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    Drug May Cut Parkinson's Disease Disability

    Downtime Shorter When Taking Rasagiline With Levodopa, Says Study
    WebMD Health News

    March 10, 2005 - An experimental drug called rasagiline may reduce disability in Parkinson's disease patients.

    That's the indication of an international 18-week study funded by the drug's maker, Teva Pharmaceutical Industries and H Lundbeck A/S. Rasagiline hasn't been approved by the FDA for the treatment of Parkinson's disease.

    The drug is not a cure. Instead, it's intended to help smooth out motor function problems that many Parkinson's patients experience after taking the Parkinson's drug levodopa for a long time.

    "Most patients with established Parkinson's disease and sustained treatment with levodopa will eventually have motor fluctuations, defined as periods of the day with poor or absent motor function (off-time) alternating with periods of clearly improved motor function (on-time)," says a study in The Lancet.

    What Is Parkinson's Disease?

    Parkinson's disease is a progressive, chronic condition. Its cause is unknown.

    The disease attacks the cells in the brain that make dopamine, a chemical messenger involved in movements like walking and talking. As a result, dopamine levels drop and the brain's motion signals to the body get scrambled. Symptoms include tremors, slow movement, stiff muscles, aches, and problems with balance and coordination.

    Up to a million people in the U.S. have Parkinson's disease, says the Parkinson's Disease Foundation. The disease becomes more common with age, although about 15% of patients are diagnosed before turning 40, says the foundation.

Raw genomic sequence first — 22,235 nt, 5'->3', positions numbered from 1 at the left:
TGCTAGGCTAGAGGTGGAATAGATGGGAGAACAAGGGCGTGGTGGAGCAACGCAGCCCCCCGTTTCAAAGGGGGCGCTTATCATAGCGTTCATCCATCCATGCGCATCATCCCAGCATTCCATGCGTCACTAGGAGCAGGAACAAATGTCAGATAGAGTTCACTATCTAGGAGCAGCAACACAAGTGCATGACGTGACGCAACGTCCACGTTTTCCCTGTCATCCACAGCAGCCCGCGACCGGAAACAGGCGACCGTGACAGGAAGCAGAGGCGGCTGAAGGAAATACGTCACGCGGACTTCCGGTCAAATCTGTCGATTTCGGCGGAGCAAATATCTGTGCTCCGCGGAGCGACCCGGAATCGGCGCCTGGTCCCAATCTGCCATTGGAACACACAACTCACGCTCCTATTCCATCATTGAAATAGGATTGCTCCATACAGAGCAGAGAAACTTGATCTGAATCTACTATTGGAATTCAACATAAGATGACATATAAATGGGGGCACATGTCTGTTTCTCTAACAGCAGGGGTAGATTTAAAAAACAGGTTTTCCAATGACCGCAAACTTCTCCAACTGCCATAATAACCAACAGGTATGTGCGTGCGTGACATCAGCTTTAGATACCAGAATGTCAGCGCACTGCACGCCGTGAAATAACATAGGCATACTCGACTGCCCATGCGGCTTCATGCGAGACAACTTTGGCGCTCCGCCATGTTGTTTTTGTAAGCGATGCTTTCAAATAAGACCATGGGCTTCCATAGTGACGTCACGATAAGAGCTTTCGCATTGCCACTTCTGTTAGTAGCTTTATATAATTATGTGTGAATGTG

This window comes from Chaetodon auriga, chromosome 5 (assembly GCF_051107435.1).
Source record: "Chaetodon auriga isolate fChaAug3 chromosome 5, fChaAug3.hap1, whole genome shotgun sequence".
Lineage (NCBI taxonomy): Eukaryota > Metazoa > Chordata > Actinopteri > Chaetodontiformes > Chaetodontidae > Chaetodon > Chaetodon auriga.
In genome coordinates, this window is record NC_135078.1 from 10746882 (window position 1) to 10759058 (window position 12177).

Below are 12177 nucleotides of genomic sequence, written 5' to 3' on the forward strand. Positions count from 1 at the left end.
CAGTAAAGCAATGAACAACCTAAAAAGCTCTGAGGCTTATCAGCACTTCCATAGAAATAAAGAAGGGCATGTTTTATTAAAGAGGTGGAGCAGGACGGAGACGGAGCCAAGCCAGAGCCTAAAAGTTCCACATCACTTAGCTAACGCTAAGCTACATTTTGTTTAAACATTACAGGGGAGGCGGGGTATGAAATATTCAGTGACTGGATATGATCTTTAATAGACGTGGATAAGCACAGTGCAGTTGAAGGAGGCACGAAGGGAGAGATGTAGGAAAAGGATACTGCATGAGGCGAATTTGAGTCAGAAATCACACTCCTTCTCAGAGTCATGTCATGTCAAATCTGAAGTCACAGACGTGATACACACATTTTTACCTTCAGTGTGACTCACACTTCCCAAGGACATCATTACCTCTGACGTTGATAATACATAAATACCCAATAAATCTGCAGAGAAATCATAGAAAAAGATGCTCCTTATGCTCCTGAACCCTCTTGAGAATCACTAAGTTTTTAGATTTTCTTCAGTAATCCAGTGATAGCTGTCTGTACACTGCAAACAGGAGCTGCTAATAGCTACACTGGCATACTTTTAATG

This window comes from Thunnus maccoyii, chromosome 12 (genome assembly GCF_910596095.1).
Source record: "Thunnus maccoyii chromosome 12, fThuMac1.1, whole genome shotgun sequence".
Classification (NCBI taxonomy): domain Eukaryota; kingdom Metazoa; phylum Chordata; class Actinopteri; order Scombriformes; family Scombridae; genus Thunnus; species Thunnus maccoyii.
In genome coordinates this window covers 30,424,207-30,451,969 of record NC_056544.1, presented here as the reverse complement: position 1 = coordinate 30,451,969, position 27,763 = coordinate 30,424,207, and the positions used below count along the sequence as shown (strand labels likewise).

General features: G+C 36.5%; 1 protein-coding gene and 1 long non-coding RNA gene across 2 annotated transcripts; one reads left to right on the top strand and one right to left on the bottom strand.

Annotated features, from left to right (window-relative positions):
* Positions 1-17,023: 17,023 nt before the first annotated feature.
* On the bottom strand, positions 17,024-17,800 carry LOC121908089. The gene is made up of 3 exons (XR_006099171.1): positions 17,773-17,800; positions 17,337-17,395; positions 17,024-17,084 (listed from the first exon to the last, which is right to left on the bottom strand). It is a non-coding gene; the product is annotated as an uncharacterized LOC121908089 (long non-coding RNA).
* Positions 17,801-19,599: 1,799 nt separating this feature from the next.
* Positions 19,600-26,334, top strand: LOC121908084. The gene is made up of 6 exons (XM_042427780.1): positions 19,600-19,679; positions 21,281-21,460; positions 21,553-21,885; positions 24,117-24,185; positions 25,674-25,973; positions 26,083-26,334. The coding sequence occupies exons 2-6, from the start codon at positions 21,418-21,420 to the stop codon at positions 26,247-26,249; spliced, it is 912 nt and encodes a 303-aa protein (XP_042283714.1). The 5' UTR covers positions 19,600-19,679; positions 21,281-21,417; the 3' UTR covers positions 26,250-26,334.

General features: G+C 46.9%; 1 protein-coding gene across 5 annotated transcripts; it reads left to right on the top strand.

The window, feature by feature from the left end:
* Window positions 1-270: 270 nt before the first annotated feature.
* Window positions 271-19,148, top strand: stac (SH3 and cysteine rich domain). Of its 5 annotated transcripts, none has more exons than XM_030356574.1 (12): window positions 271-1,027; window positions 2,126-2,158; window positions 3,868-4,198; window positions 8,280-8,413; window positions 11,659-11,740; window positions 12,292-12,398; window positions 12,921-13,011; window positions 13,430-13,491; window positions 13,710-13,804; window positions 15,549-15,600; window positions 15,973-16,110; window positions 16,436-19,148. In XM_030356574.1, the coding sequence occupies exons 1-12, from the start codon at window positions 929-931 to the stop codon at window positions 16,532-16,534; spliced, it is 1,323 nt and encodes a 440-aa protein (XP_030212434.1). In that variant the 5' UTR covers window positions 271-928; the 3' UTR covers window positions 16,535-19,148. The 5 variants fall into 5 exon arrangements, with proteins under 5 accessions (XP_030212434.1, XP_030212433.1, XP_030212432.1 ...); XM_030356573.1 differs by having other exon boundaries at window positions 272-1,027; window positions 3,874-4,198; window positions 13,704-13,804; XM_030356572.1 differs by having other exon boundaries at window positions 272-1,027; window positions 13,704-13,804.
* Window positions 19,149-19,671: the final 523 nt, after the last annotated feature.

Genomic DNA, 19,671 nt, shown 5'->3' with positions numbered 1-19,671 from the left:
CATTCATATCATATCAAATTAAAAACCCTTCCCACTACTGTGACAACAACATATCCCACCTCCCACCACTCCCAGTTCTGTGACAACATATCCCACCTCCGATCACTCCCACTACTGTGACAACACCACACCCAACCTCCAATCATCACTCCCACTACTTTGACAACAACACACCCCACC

There is no cure for Parkinson's disease. But medications can help manage symptoms. Levodopa, which was developed in the 1960s, has long been considered the most effective medication. It boosts dopamine levels.

    Over time, the number of nerve cells producing dopamine in the brain falls. With that, more levodopa is needed to control movement symptoms. Thus the benefit of the drug wears off before the next dose.

    Another class of drugs, called dopamine agonists, is also used for Parkinson's symptoms. Which is better -- levodopa or dopamine agonists? That hasn't been settled, but doctors may recommend dopamine agonists as the initial therapy, especially for people younger than 60, because of concerns about levodopa's long-term side effects.

    But what if levodopa's long-term problems could be eased? Several drugs are used for this purpose. The new study pitted one of those drugs, Comtan, against rasagiline, which helps stop the breakdown of dopamine.

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